Metadata is mainly session metadata, including session Catalog, Function, Table, and jobs. These metadata can be divided into 4 layers according to the scope of application. The bottom two layers are global configurations, which exist in the form of configuration files; the upper two layers are metadata dynamically generated at runtime, which are stored in the database. The upper-level configuration items have higher priority and can be used to override the lower-level configuration.

Let's look at these metadata from the bottom up:

*The bottom layer is the global default Flink Configuration, which is our flink-conf yaml configuration under Flink Home.
*The upper layer is the configuration of the Gateway itself, such as the deployment mode (such as YARN or K8S), such as the Catalog and Function to be published by default, etc.
*The third layer is the Session Configuraion at the session level, such as the cluster ID of the Session Cluster corresponding to the session or the resource configuration of the TaskManager, etc.
*The top layer is Job-level configuration, including metadata dynamically generated by the job, such as job ID, user-set checkpoint period, and so on.

Such a flexible design not only solves the problem of metadata persistence, but also lays the foundation for our multi-tenant feature.

Multi-tenancy is divided into two aspects: resources and authentication:

In terms of resources, StreamflySQL uses the Lambda job platform to start Session Clusters in different queues. Their Master nodes and resources are naturally isolated, so there is no problem of different users sharing a Master node and mixing resources like Spark Thrift Server.
In terms of authentication, because the Session Cluster belongs to different users, the StreamflySQL backend needs to implement multi-tenant disguise. In Netease games, components generally use Kerberos authentication. The way we implement multi-tenancy is to use Hadoop’s Proxy User, first log in as a super user, and then pretend to be a project user to obtain delegation tokens from different components. The components here are mainly Hive MetaStore and HDFS, and finally save these tokens to UGI Inside and use doAS to submit jobs.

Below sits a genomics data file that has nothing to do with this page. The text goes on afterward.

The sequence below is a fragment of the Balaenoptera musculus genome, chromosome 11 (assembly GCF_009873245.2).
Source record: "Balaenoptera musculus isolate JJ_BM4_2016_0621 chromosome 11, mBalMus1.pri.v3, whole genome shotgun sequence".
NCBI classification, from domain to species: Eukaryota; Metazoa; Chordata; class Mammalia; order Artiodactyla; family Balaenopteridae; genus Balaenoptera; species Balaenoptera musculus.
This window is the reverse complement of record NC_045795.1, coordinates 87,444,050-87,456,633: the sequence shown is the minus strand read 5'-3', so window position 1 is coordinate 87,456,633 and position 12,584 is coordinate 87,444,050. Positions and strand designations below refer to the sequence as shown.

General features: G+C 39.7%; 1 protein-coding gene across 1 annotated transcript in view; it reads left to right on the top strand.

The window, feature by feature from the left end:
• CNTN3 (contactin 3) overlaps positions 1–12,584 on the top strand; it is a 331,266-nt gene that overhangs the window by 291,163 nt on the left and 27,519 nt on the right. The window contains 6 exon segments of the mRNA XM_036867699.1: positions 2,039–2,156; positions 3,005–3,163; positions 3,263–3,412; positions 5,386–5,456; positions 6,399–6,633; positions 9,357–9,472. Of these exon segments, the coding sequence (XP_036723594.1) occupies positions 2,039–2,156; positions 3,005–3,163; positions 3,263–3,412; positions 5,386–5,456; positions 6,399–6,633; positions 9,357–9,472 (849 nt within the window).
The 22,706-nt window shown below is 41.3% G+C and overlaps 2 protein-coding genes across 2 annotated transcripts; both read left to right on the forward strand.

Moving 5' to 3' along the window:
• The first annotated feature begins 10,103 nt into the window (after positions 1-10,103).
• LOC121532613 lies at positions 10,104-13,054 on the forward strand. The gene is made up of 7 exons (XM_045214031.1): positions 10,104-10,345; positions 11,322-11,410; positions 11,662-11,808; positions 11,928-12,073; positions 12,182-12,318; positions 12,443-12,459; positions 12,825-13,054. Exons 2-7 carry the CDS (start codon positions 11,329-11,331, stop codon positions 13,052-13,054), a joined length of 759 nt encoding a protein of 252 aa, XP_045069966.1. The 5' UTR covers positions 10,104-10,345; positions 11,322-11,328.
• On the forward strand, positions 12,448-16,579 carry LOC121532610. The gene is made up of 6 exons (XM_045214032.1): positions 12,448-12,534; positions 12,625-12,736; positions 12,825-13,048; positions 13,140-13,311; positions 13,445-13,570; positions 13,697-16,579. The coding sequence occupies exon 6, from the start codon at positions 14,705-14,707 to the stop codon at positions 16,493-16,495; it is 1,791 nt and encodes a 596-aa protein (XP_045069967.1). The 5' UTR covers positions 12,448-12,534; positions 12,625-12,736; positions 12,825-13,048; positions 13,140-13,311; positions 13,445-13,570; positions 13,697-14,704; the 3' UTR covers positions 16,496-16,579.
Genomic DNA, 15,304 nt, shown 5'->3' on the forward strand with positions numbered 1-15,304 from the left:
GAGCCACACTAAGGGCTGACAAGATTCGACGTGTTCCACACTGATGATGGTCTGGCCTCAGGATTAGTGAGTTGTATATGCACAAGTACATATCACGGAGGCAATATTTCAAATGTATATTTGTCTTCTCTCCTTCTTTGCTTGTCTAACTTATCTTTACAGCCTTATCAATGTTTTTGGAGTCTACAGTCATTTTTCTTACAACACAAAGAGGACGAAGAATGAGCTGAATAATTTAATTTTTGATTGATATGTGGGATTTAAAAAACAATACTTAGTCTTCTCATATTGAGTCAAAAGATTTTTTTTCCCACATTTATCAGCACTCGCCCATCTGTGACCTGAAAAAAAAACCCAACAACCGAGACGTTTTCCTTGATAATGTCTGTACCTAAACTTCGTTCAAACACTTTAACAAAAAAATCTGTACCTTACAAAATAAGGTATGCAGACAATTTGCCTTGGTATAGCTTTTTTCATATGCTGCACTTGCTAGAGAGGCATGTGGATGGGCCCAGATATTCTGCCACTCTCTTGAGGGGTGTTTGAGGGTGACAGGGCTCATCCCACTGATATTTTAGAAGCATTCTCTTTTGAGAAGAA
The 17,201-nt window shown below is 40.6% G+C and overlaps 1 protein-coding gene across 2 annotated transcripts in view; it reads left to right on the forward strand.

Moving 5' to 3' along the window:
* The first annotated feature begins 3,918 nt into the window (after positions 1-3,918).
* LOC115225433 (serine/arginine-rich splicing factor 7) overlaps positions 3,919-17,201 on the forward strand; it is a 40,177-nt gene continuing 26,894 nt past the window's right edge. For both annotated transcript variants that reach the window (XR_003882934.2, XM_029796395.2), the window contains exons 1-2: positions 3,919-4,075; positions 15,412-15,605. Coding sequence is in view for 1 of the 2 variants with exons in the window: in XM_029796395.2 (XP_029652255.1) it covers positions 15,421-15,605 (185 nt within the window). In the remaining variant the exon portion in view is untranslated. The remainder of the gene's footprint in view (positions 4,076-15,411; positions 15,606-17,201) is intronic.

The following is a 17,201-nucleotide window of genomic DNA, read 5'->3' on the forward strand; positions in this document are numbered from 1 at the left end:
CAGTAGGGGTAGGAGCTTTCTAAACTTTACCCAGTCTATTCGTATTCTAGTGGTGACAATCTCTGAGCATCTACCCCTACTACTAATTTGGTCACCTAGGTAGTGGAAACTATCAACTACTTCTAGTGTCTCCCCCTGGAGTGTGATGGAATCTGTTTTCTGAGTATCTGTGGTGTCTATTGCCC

In order to achieve high availability and expand service capabilities, StreamflySQL naturally needs to be deployed in a multi-instance architecture. Because we have stored the main state metadata in the database, we can build a new TableEnvironment from the database at any time, so the StreamflySQL instance is as light as a normal web service, and can be easily scaled up and down.

But not all states can be persisted, and some states are deliberately not persisted. For example, the user uses the SET command to change the properties of the TableEnvironment, such as enabling Table Hints, which are temporary properties and will be reset after the TableEnvironment is rebuilt. This is as expected. For another example, when a user submits a select query for debugging and preview, TaskManager will establish a socket connection with the StreamflySQL backend, and the socket connection is obviously not persistent. Therefore, we have added affinity load balancing before the multiple instances of StreamflySQL, and dispatch traffic according to the Session ID, so that under normal circumstances, the requests of the same user fall on the same instance, ensuring the continuity of user experience.